Blog
Dan James

Since the beginning of the World Wide Web, your browser of choice has always been an important decision. What browser accommodates your needs? What browser do your friends and colleagues use? What browser is considered the best? It’s not a simple choice because depending on which one you pick, it dictates your overall experience on the web.

The first web browser was created by the World Wide Web creator himself, Sir Tim Berners-Lee. It was self-titled – ‘WorldWideWeb’.

Since then, there has been what can only be described as a great browser race! Many vendors brought out their own version of the web browser with the intention of securing the largest user base possible. Ranging from Microsoft’s infamous Internet Explorer to Google’s mighty Chrome, each browser differed in a variety of ways and supported different kinds of web technologies.

The World Wide Web Consortium (W3C) is an international community that oversees how standards should be defined on the web. Working groups from within this organisation consist of people from each of the large browser vendors. They try to come to agreements on how things should be standardised on the web. For instance, how your web pages HTML (Hyper Text Markup Language) should be structured & what APIs (Application Programming Interface) should do and how they work together.

The Opinion Opposition

People often have differing opinions on the standardisation of the web. It is no different from within these working groups where browser competition is fierce. For instance, Apple dominates mobile browser usage with its built-in Safari bowser on iPhone. However Google remains the key player for desktop browsing with its popular Google Chrome browser.

Having a different opinion on these things means that when it comes to implementing new technologies, they’ll often have different ideas on exactly how it should work. This means that developers and every day users of websites often miss out.

One instance of this is the CSS (Cascading Style Sheet) technology called Flexbox. Flexbox lets developers create modern, complex web page layouts that had previously been impossible to achieve.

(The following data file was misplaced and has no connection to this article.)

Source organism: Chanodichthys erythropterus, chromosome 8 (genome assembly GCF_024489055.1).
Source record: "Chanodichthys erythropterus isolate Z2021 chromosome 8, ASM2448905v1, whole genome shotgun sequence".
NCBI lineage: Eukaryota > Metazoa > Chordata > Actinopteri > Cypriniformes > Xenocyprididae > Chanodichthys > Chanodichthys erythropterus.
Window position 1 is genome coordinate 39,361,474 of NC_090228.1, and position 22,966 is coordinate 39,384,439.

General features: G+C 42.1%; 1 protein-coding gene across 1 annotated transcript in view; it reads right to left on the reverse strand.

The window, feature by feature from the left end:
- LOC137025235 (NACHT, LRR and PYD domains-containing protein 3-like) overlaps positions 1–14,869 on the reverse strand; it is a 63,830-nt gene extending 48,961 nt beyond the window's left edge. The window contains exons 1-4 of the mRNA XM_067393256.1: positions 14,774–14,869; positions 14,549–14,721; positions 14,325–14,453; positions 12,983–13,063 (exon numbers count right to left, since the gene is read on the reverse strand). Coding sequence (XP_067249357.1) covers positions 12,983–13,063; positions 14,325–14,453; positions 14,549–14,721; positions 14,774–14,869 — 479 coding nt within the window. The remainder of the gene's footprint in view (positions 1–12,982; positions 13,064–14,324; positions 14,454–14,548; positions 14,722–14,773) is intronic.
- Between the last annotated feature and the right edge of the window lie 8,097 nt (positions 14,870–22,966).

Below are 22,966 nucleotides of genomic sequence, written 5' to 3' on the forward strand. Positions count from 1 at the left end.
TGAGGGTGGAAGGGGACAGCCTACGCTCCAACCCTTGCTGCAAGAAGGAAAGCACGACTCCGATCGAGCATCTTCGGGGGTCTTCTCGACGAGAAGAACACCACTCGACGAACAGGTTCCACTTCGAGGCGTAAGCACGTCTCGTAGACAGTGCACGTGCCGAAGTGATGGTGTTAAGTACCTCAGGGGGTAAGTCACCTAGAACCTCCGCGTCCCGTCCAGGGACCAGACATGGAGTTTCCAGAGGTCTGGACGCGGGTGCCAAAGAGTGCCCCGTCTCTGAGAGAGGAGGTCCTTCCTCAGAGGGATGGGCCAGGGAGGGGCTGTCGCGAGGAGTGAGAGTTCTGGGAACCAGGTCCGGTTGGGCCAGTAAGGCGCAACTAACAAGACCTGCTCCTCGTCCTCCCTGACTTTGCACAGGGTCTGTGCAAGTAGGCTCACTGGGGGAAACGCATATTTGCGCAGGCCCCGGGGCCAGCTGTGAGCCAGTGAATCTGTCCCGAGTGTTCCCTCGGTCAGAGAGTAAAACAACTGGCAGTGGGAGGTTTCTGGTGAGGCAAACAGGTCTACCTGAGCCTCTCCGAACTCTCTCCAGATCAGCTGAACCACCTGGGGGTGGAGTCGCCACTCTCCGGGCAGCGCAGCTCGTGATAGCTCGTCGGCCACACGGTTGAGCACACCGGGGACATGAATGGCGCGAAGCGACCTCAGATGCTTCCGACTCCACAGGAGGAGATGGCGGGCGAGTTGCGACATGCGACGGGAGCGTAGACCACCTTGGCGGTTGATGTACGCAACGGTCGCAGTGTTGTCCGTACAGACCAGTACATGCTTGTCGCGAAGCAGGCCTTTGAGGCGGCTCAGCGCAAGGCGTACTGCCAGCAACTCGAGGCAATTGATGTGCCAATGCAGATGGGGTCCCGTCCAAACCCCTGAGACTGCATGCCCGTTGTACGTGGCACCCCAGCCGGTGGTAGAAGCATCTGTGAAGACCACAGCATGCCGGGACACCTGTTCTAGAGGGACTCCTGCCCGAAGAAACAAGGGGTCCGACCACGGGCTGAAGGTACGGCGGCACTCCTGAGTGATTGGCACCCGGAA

The specification for how it should work was originally implemented in browsers as early as 2006 (in Mozilla Firefox) and later implemented between 2008 and 2010 for Apple’s Safari and Google’s Chrome. However the specification was slightly updated in 2012 around the time Microsoft released their Internet Explorer 10 browser. That meant that IE10 only supported a very specific version of the Flexbox technology that no other browser vendor was interested in supporting.

All of these varying degrees of support means that it takes developers much longer to implement changes to websites. This is because they don’t have to just support users on one browser, they have to support three, four or even five different browsers, depending on their usage. That doesn’t even take into account different versions of each browser either!

Picking Your Team

Over the past couple of years developers have quite rightly been frustrated with the on-going war between browsers. Web developers are spending increasing amounts of time having to keep websites updated for older browsers with withering usage. Some of those disgruntled developers have now decided to only support Chrome and/or Firefox. Shunning Internet Explorer and others due to their lack of support for new innovative technology.

Is this a good thing? Probably not. It means lots of people are missing out on new experiences because of their choice of browser. Not only are developers giving up on certain browsers, but browser vendors are also fighting to make their product look and perform better than the rest, in an attempt to deter people from the competition.

It’s common knowledge that some companies can’t afford to update browsers in their organisations network. This means that they fall behind by using a much older version, hindering their chances of a better and more inclusive web experience.

Browser vendors themselves also implement new experimental changes to their products. This is in an attempt to test within their own user base whether it should be a fully-fledged feature, before coming together with the working groups to discuss how new technology can benefit everyone.

It’s a Sprint, not a Marathon

The browser wars is definitely a sprint, not a marathon. It all comes down to who can get the biggest usage share and dominate the market. At the moment the clear winner is Google Chrome but that may well change in the future.

The winners are the browser vendors, and the losers are whoever isn’t using the latest and greatest browser. You could be missing out on new technology which makes websites load and perform more effectively on your computer.

Your new website might even take longer to build because your developers are implementing fixes and work arounds in order to make everything work over five separate browsers. It’s no easy task!

What browser do you use and why? Are you concerned about the new things you can do in modern browsers? Or does it just need to be functional enough to complete your tasks? Share your thoughts on the browser wars with us!

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